Ned Randolph reviews Cathy Park Hong

Creative Writing grad student Ned Randolph reviews Cathy Park Hong’s BathHouse reading from earlier this semester:

Cathy Park Hong’s Dance Dance Revolution (W. W. Norton, New York, 2007) imagines a heightened collision between the language of commercialism in a futuristic, globalized world. She read from the work on Thursday at the most recent BathHouse Reading Series event at Eastern Michigan University.

The poem sequence features a fictionalized dissident from South Korea — turned tour guide — who is leading a historian through an imagined futuristic city, called the Desert, which resembles in many ways the surreal commercialism of Las Vegas.

Her tour guide speaks in a pidgin assembled from English, Korean and other dialects that spit out cliches as if they were jingles written for the occasion, such as “unabashed Succotash” and “I get laid in me Escalade, then I drink Crystal before I take out my pistol.”

The sequence of poems, which won the 2006 Barnard Women Poets Prize, bears a loose connection to Dante’s Inferno, where Virgil guides the reader through the nine circles of Hell.  This guide, instead, has on the surface sold her lyrical soul to commercialism as she touts in the language of commodities, musing on “Colgate white teeth” and her caveats for dating “even if them wining and dining me” as she leads her historian through a fictional hotels based on the cities of the world.

“Behold, the toilet!”

Hong reads without lights or special effects. Diminutive with a clear, melodious voice she riffs on commercials through the words of the guide who makes one nostalgic for the actual desert, a natural occurrence, in comparison to the commercial construction of the Desert in city.

The narrative of the historian (gender unspecified) is also interspersed throughout the collection, as he recollects his own experiences, including the Civil War in Sierra Leon, where it was safer to draw the city streets than to walk them. Though, he said, he was a poor illustrator. “Childish draftsmanship forced me to focus on smaller things,” his says in a poetic primer than I put in my own pocket for later.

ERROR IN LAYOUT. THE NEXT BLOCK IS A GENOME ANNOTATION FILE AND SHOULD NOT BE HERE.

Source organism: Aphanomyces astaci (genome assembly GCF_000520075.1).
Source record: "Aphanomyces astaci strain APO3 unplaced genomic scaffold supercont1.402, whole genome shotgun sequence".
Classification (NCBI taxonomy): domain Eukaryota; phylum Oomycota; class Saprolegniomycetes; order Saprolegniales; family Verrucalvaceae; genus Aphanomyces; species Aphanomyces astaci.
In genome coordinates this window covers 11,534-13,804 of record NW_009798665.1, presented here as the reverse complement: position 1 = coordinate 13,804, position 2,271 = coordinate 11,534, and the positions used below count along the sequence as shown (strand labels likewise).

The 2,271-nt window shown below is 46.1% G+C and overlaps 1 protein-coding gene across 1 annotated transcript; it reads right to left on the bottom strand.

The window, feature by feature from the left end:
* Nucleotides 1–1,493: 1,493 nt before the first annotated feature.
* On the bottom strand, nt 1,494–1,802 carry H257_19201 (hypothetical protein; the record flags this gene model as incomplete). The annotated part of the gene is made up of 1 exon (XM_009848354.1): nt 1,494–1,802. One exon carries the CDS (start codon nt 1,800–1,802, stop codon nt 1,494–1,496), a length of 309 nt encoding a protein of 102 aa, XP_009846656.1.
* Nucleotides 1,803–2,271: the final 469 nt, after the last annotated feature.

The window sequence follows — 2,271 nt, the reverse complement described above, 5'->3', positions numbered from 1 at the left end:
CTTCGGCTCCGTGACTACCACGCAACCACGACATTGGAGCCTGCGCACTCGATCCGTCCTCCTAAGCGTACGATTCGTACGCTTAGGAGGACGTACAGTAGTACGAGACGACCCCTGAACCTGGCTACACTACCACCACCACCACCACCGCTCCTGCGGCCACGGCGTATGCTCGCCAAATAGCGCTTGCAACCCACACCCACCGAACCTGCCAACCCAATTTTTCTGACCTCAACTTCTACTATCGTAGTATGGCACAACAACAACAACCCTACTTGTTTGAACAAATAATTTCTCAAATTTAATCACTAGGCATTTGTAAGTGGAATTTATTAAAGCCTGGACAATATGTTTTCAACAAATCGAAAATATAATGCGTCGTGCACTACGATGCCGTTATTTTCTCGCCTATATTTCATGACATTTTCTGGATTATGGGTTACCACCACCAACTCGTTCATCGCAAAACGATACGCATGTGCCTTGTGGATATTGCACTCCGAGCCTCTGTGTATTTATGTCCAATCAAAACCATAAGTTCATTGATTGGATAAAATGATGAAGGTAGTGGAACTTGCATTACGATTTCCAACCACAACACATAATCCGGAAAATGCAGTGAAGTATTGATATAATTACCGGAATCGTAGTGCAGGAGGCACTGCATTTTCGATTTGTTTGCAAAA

“les’ toast to bountiful gene pool, to intramarry couple breedim beige population!” a celebrant offers.

Hong also read from her forthcoming book that consists of a trilogy of poems — from three imagined boom towns: an Old Western in the 19thy Century, Chengdu in president day China, and a cyberpunk city of the future.

From the first, she read three short sound poems, including two lipograms that relied on a single recurring vowel.

In the second, the narrator’s boyfriend from Chengdu works in a Rembrandt replication factory, where he paints five fake Rembrandt’s a day that are exported to a far off land called Florida.

The cyberpunk world is inhabited with “smart snow” which is nano-like computer dust that connects people without the need for computers. People can read others’ thoughts and vacation by spelunking in another’s mind.

Hong pulls from her own influences to sculpt her work in prose and verse. A former journalist, she tends to look to the world at large to inform her poetics. She spent a year in Korea interviewing defectors from North Korea in 2005. While there, she was amazed, she said, to find the Korean language so newly laden with English words, which was different from the Korean spoken by her own parents.

Still, in the bilingual household in California, she said, her family always spoke in broken sentences.